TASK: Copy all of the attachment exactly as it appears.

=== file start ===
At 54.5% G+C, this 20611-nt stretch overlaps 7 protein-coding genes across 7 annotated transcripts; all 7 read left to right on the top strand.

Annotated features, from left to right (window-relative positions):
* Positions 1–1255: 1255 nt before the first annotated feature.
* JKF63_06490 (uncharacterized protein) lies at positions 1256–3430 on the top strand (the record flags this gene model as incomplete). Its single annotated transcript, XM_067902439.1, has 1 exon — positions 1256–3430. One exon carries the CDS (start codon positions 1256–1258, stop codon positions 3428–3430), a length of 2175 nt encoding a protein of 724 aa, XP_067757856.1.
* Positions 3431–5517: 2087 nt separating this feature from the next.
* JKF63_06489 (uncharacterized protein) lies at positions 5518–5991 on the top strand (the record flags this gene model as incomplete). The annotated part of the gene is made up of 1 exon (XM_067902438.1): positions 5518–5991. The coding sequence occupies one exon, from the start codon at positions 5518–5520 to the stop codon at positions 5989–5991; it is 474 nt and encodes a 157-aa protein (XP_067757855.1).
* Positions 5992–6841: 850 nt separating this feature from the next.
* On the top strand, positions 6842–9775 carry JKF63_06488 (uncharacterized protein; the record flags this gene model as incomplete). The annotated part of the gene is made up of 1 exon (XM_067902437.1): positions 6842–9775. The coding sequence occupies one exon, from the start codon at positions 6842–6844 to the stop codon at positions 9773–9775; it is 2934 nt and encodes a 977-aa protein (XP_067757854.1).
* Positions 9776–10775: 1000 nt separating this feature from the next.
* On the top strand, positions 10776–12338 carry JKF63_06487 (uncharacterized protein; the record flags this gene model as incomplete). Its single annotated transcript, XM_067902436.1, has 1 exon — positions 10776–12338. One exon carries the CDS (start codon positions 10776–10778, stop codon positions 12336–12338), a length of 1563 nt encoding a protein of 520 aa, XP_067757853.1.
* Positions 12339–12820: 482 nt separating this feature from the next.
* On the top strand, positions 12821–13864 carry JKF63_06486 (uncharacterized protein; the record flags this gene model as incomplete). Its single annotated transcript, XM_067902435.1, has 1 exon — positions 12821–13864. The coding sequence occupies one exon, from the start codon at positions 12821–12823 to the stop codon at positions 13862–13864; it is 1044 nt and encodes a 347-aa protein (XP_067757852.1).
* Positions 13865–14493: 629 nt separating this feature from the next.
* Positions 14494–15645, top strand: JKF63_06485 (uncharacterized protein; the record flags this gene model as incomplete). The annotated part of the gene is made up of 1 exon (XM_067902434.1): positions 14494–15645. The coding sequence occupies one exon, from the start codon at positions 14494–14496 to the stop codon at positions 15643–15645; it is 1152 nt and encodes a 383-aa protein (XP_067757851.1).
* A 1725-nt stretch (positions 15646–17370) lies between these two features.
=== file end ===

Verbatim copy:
At 54.5% G+C, this 20611-nt stretch overlaps 7 protein-coding genes across 7 annotated transcripts; all 7 read left to right on the top strand.

Annotated features, from left to right (window-relative positions):
* Positions 1–1255: 1255 nt before the first annotated feature.
* JKF63_06490 (uncharacterized protein) lies at positions 1256–3430 on the top strand (the record flags this gene model as incomplete). Its single annotated transcript, XM_067902439.1, has 1 exon — positions 1256–3430. One exon carries the CDS (start codon positions 1256–1258, stop codon positions 3428–3430), a length of 2175 nt encoding a protein of 724 aa, XP_067757856.1.
* Positions 3431–5517: 2087 nt separating this feature from the next.
* JKF63_06489 (uncharacterized protein) lies at positions 5518–5991 on the top strand (the record flags this gene model as incomplete). The annotated part of the gene is made up of 1 exon (XM_067902438.1): positions 5518–5991. The coding sequence occupies one exon, from the start codon at positions 5518–5520 to the stop codon at positions 5989–5991; it is 474 nt and encodes a 157-aa protein (XP_067757855.1).
* Positions 5992–6841: 850 nt separating this feature from the next.
* On the top strand, positions 6842–9775 carry JKF63_06488 (uncharacterized protein; the record flags this gene model as incomplete). The annotated part of the gene is made up of 1 exon (XM_067902437.1): positions 6842–9775. The coding sequence occupies one exon, from the start codon at positions 6842–6844 to the stop codon at positions 9773–9775; it is 2934 nt and encodes a 977-aa protein (XP_067757854.1).
* Positions 9776–10775: 1000 nt separating this feature from the next.
* On the top strand, positions 10776–12338 carry JKF63_06487 (uncharacterized protein; the record flags this gene model as incomplete). Its single annotated transcript, XM_067902436.1, has 1 exon — positions 10776–12338. One exon carries the CDS (start codon positions 10776–10778, stop codon positions 12336–12338), a length of 1563 nt encoding a protein of 520 aa, XP_067757853.1.
* Positions 12339–12820: 482 nt separating this feature from the next.
* On the top strand, positions 12821–13864 carry JKF63_06486 (uncharacterized protein; the record flags this gene model as incomplete). Its single annotated transcript, XM_067902435.1, has 1 exon — positions 12821–13864. The coding sequence occupies one exon, from the start codon at positions 12821–12823 to the stop codon at positions 13862–13864; it is 1044 nt and encodes a 347-aa protein (XP_067757852.1).
* Positions 13865–14493: 629 nt separating this feature from the next.
* Positions 14494–15645, top strand: JKF63_06485 (uncharacterized protein; the record flags this gene model as incomplete). The annotated part of the gene is made up of 1 exon (XM_067902434.1): positions 14494–15645. The coding sequence occupies one exon, from the start codon at positions 14494–14496 to the stop codon at positions 15643–15645; it is 1152 nt and encodes a 383-aa protein (XP_067757851.1).
* A 1725-nt stretch (positions 15646–17370) lies between these two features.